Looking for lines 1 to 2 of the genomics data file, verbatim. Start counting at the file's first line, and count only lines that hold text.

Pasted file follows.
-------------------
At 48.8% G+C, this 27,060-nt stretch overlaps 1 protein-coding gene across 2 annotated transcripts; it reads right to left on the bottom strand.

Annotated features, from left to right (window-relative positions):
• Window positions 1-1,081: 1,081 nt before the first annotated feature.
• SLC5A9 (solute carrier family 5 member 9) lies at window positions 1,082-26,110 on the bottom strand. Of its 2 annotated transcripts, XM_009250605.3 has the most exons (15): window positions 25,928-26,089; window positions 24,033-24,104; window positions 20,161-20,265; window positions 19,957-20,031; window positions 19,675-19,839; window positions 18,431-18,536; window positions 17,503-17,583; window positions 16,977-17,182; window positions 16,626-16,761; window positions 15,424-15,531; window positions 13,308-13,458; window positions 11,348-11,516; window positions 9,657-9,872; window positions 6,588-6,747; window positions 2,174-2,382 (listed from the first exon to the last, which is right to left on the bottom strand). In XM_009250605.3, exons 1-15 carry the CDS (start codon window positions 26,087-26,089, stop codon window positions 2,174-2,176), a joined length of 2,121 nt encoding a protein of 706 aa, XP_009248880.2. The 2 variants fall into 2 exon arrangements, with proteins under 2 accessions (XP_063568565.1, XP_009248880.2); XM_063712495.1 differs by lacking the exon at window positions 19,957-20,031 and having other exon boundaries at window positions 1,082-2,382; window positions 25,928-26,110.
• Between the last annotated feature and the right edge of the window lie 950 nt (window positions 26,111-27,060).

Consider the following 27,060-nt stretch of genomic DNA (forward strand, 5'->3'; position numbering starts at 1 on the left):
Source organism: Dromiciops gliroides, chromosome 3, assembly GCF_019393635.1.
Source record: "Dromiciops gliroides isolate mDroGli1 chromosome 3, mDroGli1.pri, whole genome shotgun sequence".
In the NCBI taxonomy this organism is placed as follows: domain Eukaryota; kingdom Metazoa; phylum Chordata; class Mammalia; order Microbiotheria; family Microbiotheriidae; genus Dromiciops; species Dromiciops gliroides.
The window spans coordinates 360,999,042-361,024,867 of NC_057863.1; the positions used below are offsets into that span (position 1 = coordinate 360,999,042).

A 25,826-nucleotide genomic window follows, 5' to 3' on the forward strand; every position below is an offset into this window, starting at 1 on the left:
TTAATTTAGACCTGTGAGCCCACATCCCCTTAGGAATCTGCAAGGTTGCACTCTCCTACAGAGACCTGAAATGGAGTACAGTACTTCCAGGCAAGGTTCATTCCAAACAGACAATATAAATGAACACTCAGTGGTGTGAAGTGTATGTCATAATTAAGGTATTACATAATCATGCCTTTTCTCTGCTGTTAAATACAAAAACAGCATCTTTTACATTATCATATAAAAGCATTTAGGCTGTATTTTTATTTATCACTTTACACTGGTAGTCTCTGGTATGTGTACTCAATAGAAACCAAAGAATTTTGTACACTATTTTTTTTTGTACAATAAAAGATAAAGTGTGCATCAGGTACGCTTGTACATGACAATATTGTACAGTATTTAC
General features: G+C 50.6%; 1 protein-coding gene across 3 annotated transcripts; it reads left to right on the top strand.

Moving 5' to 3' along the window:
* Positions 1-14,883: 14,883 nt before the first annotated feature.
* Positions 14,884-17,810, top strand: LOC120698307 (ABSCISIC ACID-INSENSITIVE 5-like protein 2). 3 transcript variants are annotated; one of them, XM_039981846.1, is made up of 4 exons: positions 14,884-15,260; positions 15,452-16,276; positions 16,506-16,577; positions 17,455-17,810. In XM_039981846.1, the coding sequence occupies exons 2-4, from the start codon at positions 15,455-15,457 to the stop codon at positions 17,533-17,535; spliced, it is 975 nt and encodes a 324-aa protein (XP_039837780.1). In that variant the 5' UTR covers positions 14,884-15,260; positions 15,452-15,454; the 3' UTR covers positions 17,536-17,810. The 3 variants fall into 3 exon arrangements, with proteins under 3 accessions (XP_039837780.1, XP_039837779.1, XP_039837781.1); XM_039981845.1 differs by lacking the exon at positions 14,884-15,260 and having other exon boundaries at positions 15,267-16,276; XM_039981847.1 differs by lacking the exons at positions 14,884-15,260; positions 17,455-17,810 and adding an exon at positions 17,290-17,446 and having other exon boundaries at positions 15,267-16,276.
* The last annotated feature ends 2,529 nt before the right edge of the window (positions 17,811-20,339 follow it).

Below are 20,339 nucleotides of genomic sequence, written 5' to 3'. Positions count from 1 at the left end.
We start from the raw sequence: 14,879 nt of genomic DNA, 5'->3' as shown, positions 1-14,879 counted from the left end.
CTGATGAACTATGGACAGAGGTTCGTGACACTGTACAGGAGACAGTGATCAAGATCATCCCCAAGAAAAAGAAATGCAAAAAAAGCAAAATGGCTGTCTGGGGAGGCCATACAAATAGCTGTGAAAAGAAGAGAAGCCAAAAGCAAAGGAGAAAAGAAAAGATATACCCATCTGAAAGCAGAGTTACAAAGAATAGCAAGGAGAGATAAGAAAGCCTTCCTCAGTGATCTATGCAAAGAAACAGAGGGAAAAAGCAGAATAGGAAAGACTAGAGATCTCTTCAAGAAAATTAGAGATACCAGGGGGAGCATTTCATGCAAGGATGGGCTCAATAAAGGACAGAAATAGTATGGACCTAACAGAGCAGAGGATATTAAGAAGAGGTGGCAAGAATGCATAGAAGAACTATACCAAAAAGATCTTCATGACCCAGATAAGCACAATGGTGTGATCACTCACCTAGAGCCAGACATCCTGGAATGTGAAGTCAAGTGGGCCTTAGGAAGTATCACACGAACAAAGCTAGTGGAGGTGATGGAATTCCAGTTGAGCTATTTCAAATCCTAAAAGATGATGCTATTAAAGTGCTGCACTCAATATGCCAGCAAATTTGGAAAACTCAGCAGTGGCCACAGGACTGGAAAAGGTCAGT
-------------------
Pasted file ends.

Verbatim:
At 48.8% G+C, this 27,060-nt stretch overlaps 1 protein-coding gene across 2 annotated transcripts; it reads right to left on the bottom strand.

Annotated features, from left to right (window-relative positions):